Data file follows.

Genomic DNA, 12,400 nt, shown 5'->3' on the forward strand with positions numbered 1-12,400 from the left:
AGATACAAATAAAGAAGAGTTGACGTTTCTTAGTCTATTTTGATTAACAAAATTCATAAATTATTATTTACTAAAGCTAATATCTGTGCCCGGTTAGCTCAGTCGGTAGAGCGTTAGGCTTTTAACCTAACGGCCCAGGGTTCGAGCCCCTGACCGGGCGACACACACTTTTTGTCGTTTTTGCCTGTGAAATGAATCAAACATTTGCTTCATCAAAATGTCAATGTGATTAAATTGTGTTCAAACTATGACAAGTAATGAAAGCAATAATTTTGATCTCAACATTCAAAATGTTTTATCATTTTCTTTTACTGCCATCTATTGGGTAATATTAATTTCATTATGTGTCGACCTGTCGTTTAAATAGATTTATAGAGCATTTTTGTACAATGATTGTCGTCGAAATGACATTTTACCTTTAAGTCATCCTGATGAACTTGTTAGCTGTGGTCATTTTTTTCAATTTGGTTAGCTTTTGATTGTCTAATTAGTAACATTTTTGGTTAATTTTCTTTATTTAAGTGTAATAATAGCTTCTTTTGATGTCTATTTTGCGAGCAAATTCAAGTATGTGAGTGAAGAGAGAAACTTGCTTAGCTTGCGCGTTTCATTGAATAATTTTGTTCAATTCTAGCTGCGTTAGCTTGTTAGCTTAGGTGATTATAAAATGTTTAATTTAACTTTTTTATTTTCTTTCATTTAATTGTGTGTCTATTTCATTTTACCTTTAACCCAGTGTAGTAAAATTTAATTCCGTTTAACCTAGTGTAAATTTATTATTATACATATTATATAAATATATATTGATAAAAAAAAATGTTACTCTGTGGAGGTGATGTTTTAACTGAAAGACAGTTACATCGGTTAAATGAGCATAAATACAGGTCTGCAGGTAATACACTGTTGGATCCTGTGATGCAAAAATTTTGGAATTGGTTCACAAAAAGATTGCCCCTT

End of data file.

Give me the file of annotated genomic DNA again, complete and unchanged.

Genomic DNA, 12,400 nt, shown 5'->3' on the forward strand with positions numbered 1-12,400 from the left:
AGATACAAATAAAGAAGAGTTGACGTTTCTTAGTCTATTTTGATTAACAAAATTCATAAATTATTATTTACTAAAGCTAATATCTGTGCCCGGTTAGCTCAGTCGGTAGAGCGTTAGGCTTTTAACCTAACGGCCCAGGGTTCGAGCCCCTGACCGGGCGACACACACTTTTTGTCGTTTTTGCCTGTGAAATGAATCAAACATTTGCTTCATCAAAATGTCAATGTGATTAAATTGTGTTCAAACTATGACAAGTAATGAAAGCAATAATTTTGATCTCAACATTCAAAATGTTTTATCATTTTCTTTTACTGCCATCTATTGGGTAATATTAATTTCATTATGTGTCGACCTGTCGTTTAAATAGATTTATAGAGCATTTTTGTACAATGATTGTCGTCGAAATGACATTTTACCTTTAAGTCATCCTGATGAACTTGTTAGCTGTGGTCATTTTTTTCAATTTGGTTAGCTTTTGATTGTCTAATTAGTAACATTTTTGGTTAATTTTCTTTATTTAAGTGTAATAATAGCTTCTTTTGATGTCTATTTTGCGAGCAAATTCAAGTATGTGAGTGAAGAGAGAAACTTGCTTAGCTTGCGCGTTTCATTGAATAATTTTGTTCAATTCTAGCTGCGTTAGCTTGTTAGCTTAGGTGATTATAAAATGTTTAATTTAACTTTTTTATTTTCTTTCATTTAATTGTGTGTCTATTTCATTTTACCTTTAACCCAGTGTAGTAAAATTTAATTCCGTTTAACCTAGTGTAAATTTATTATTATACATATTATATAAATATATATTGATAAAAAAAAATGTTACTCTGTGGAGGTGATGTTTTAACTGAAAGACAGTTACATCGGTTAAATGAGCATAAATACAGGTCTGCAGGTAATACACTGTTGGATCCTGTGATGCAAAAATTTTGGAATTGGTTCACAAAAAGATTGCCCCTT